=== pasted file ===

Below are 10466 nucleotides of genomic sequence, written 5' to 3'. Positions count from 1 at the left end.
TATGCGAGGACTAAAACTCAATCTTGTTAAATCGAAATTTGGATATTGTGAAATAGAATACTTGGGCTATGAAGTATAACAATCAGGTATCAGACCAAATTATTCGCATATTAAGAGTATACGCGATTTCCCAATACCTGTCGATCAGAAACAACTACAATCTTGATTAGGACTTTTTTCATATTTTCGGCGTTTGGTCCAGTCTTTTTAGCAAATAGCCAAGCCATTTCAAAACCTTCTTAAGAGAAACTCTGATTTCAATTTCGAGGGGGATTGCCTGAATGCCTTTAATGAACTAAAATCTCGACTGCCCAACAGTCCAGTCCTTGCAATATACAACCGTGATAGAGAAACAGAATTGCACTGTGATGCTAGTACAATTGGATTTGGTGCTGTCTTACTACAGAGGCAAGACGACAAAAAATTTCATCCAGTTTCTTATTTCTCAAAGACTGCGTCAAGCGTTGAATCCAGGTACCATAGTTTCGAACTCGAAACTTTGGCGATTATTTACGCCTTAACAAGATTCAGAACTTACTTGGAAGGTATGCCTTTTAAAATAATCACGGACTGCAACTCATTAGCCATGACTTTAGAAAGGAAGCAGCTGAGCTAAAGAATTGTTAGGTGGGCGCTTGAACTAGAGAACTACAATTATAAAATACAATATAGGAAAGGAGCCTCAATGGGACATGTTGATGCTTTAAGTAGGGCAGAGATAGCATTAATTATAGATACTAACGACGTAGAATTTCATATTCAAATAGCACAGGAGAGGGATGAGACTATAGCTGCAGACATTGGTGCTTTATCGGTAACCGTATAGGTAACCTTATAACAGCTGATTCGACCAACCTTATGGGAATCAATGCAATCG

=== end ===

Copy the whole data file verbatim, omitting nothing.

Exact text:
Below are 10466 nucleotides of genomic sequence, written 5' to 3'. Positions count from 1 at the left end.
TATGCGAGGACTAAAACTCAATCTTGTTAAATCGAAATTTGGATATTGTGAAATAGAATACTTGGGCTATGAAGTATAACAATCAGGTATCAGACCAAATTATTCGCATATTAAGAGTATACGCGATTTCCCAATACCTGTCGATCAGAAACAACTACAATCTTGATTAGGACTTTTTTCATATTTTCGGCGTTTGGTCCAGTCTTTTTAGCAAATAGCCAAGCCATTTCAAAACCTTCTTAAGAGAAACTCTGATTTCAATTTCGAGGGGGATTGCCTGAATGCCTTTAATGAACTAAAATCTCGACTGCCCAACAGTCCAGTCCTTGCAATATACAACCGTGATAGAGAAACAGAATTGCACTGTGATGCTAGTACAATTGGATTTGGTGCTGTCTTACTACAGAGGCAAGACGACAAAAAATTTCATCCAGTTTCTTATTTCTCAAAGACTGCGTCAAGCGTTGAATCCAGGTACCATAGTTTCGAACTCGAAACTTTGGCGATTATTTACGCCTTAACAAGATTCAGAACTTACTTGGAAGGTATGCCTTTTAAAATAATCACGGACTGCAACTCATTAGCCATGACTTTAGAAAGGAAGCAGCTGAGCTAAAGAATTGTTAGGTGGGCGCTTGAACTAGAGAACTACAATTATAAAATACAATATAGGAAAGGAGCCTCAATGGGACATGTTGATGCTTTAAGTAGGGCAGAGATAGCATTAATTATAGATACTAACGACGTAGAATTTCATATTCAAATAGCACAGGAGAGGGATGAGACTATAGCTGCAGACATTGGTGCTTTATCGGTAACCGTATAGGTAACCTTATAACAGCTGATTCGACCAACCTTATGGGAATCAATGCAATCG